Friday 20 April 2018

Minister for Foreign Affairs admits to 'concern' over Euro 2016 threat after Ukraine thwart terror plot

Members of Ukraine’s state security service detain Gregoire
Moutaux. REUTERS
Members of Ukraine’s state security service detain Gregoire Moutaux. REUTERS Newsdesk Newsdesk

Minister for Foreign Affairs Charlie Flanagan has again urged Irish fans travelling to France for Euro 2016 to exercise a 'high degree of caution'.

According to Ukrainian officials, a Frenchman with an arsenal of weapons and a grudge against his government's immigration policies was detained as he tried to leave Ukraine and launch an assault on the Euro 2016 football tournament yesterday.

They described it as a thwarted plot for a "series of 15 terrorist attacks".

The announcement came as France promised unprecedented security for the tournament's crowds and stadiums, which includes the French national stadium that was attacked by suicide bombers on November 13.

Read More: Watch: Moment man with 'vast arsenal' of weapons for Euros attack arrested

The event begins on Friday among Europe's top 24 national teams and lasts a month.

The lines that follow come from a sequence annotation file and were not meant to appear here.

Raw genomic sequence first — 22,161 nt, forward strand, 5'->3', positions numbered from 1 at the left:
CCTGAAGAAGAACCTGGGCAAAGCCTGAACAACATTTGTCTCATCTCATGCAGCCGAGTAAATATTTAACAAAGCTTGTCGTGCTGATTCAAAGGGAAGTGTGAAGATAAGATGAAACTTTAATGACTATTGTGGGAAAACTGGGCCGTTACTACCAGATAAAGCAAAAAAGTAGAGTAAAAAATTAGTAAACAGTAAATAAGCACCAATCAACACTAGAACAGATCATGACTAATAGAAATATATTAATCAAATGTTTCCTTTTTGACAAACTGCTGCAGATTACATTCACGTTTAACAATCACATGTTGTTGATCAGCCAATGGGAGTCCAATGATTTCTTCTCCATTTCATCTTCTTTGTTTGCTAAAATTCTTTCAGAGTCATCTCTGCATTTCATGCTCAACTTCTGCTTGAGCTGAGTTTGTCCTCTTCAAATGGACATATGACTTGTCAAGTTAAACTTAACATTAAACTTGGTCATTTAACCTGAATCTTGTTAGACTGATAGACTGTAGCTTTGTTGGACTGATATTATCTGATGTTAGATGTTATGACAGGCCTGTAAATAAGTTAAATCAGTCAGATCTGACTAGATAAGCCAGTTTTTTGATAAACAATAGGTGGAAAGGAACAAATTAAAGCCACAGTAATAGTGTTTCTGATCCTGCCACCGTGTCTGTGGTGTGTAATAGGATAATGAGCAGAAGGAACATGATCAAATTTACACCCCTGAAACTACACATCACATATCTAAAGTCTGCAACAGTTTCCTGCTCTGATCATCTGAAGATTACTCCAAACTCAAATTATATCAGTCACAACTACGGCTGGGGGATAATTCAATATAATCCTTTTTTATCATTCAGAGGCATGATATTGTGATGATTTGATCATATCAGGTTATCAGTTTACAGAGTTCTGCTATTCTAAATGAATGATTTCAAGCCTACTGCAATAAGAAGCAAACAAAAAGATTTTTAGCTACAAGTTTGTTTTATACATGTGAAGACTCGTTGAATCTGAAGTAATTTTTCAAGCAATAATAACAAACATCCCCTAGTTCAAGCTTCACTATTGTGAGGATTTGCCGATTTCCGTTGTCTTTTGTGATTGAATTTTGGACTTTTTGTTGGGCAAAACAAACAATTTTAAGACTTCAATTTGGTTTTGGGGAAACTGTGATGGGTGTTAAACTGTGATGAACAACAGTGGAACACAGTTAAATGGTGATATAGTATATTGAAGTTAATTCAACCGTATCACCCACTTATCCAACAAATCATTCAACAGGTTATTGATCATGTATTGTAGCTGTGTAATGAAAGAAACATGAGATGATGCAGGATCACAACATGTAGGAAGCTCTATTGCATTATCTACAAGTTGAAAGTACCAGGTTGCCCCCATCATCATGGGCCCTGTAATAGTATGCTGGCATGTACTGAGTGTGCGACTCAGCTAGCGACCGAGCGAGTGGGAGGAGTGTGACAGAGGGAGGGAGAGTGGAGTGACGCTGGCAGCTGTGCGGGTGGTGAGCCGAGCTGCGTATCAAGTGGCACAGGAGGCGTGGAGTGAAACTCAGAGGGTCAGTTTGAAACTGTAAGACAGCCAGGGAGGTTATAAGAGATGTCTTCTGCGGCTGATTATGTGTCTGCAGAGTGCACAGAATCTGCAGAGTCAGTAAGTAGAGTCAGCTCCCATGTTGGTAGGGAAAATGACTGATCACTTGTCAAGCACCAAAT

Speaking on RTÉ Radio One's Morning Ireland programme, Minister Flanagan described the development as a 'matter of concern'.

"I haven't been in a position to review that evidence. It is a matter of concern and following on from the tragic events in Paris before Christmas and more recently in Brussels in March, we have concerns that Europe continues to be a target for terrorism," he said

"France operates under a state of emergency and this has now been extended to cover the games up to an including July 24.

Read More: Frenchman with 125kg of explosives, rocket launchers and rifles 'was planning 15 attacks on Euro 2016'

"I would be advising people to exercise a high degree of caution as they prepare to travel to France.

"We hope everybody enjoys the tournament, we estimate that between 75,000-85,000 will travel but against the background of the state of emergency, I think it's important that people are vigilant and that means taking advise and precautions."

On the advice he would give to the thousands of Irish supporters leaving Ireland for France in the coming weeks, he said: "The French authorities are responsible for security and law and order in France. It's important therefor that everybody in France, and I include the Irish fans in this, would take local advice.

Read More: Frenchman 'planned Euro 2016 attacks'

"For example, expect that there will be random searches, perhaps on public transport, in general, they should allow sufficient time to make arrangements for their travel. There will be checkpoints, there will be bag searches.

"I would advise that before they leave they have travel insurance, the EU card and that they would always carry ID. I would advise people to carry their passport with them at all times and expect to be asked to present identification at any time."

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